Your assumption that indexes are stored in memory is slightly incorrect. All data, whether from a table (heap or clustered index), or a non-clustered index, is stored on disk, in the form of 8KB pages. When SQL Server is processing a query, it will look for the pages required. If the page is not found in memory, it will be loaded in from disk and cached for a period of time, depending on how often the page is used, and how much memory pressure the server is under. As the non-leaf pages of indexes are frequently accessed, these will typically stay in memory.
In a well tuned database, it will be rare that you will be performing scans of tables. You will certainly not be scanning the past 7 years if you're only interested in the last week's data. This means that the amount of data you need to store in memory is much smaller than the entire database size.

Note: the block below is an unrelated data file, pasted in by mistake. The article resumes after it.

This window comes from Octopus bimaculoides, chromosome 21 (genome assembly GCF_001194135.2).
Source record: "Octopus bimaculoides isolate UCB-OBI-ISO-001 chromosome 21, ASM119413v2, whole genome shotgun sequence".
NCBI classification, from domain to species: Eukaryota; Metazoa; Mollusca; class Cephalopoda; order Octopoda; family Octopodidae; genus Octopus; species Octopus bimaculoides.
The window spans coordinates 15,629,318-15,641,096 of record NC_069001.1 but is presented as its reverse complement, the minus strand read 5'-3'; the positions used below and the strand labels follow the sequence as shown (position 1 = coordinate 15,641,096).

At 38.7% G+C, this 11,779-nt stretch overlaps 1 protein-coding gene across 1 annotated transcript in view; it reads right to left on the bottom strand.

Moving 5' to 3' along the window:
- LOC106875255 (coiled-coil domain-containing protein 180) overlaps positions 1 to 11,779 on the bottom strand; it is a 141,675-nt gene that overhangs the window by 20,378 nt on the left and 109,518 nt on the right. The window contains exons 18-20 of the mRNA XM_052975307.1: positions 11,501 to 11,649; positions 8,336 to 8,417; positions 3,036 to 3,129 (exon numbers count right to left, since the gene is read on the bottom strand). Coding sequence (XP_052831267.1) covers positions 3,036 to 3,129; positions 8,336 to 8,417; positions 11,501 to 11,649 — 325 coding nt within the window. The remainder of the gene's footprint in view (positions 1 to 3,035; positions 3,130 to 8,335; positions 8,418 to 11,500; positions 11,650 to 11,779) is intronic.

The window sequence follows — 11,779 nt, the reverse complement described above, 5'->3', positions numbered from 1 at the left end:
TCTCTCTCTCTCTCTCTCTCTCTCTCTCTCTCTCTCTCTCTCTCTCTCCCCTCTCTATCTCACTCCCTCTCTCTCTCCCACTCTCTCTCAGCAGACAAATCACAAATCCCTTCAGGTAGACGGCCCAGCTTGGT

If you do have a table scan, your 7 years of data will likely not be in memory (it may not even fit in memory!), and so the query will have to perform a lot of I/Os against the disk - the query is "running from disk". If your query is well tuned, then only the necessary pages will be read. If this is, say, 1000 pages (8 MB), then this will run quickly whether the pages are in memory, or on disk (although obviously in-memory will be an order of magnitude faster).
Even if you have enough memory that your entire database will fit into memory, you will still want to have tuned queries. Even if everything is in memory, scans create contention (blocking) and use a lot more CPU resources.